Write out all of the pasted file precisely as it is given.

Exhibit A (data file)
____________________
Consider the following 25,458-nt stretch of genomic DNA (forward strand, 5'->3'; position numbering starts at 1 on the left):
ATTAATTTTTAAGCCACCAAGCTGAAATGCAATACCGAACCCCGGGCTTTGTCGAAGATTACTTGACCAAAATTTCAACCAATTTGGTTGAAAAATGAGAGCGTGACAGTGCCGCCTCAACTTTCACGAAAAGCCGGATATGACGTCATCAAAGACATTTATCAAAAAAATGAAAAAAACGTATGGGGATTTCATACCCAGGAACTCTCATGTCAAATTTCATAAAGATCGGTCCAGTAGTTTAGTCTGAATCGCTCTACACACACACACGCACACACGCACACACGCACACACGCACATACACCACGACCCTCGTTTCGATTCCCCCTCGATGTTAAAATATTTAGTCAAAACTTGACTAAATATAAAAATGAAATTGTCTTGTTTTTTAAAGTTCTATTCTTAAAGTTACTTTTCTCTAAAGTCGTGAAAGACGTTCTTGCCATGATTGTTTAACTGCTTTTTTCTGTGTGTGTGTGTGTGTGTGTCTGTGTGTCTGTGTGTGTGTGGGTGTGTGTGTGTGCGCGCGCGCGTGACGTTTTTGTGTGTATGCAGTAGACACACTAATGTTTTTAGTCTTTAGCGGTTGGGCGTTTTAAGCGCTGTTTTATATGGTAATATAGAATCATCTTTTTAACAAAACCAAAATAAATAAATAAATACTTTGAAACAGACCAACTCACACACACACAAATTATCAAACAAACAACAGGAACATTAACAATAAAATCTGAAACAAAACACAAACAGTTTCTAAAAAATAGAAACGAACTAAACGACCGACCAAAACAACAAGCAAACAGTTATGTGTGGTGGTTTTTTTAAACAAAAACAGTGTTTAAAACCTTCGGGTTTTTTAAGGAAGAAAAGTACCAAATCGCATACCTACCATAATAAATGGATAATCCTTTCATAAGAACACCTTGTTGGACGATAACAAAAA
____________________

Consider the following 25,458-nt stretch of genomic DNA (forward strand, 5'->3'; position numbering starts at 1 on the left):
ATTAATTTTTAAGCCACCAAGCTGAAATGCAATACCGAACCCCGGGCTTTGTCGAAGATTACTTGACCAAAATTTCAACCAATTTGGTTGAAAAATGAGAGCGTGACAGTGCCGCCTCAACTTTCACGAAAAGCCGGATATGACGTCATCAAAGACATTTATCAAAAAAATGAAAAAAACGTATGGGGATTTCATACCCAGGAACTCTCATGTCAAATTTCATAAAGATCGGTCCAGTAGTTTAGTCTGAATCGCTCTACACACACACACGCACACACGCACACACGCACACACGCACATACACCACGACCCTCGTTTCGATTCCCCCTCGATGTTAAAATATTTAGTCAAAACTTGACTAAATATAAAAATGAAATTGTCTTGTTTTTTAAAGTTCTATTCTTAAAGTTACTTTTCTCTAAAGTCGTGAAAGACGTTCTTGCCATGATTGTTTAACTGCTTTTTTCTGTGTGTGTGTGTGTGTGTGTCTGTGTGTCTGTGTGTGTGTGGGTGTGTGTGTGTGCGCGCGCGCGTGACGTTTTTGTGTGTATGCAGTAGACACACTAATGTTTTTAGTCTTTAGCGGTTGGGCGTTTTAAGCGCTGTTTTATATGGTAATATAGAATCATCTTTTTAACAAAACCAAAATAAATAAATAAATACTTTGAAACAGACCAACTCACACACACACAAATTATCAAACAAACAACAGGAACATTAACAATAAAATCTGAAACAAAACACAAACAGTTTCTAAAAAATAGAAACGAACTAAACGACCGACCAAAACAACAAGCAAACAGTTATGTGTGGTGGTTTTTTTAAACAAAAACAGTGTTTAAAACCTTCGGGTTTTTTAAGGAAGAAAAGTACCAAATCGCATACCTACCATAATAAATGGATAATCCTTTCATAAGAACACCTTGTTGGACGATAACAAAAA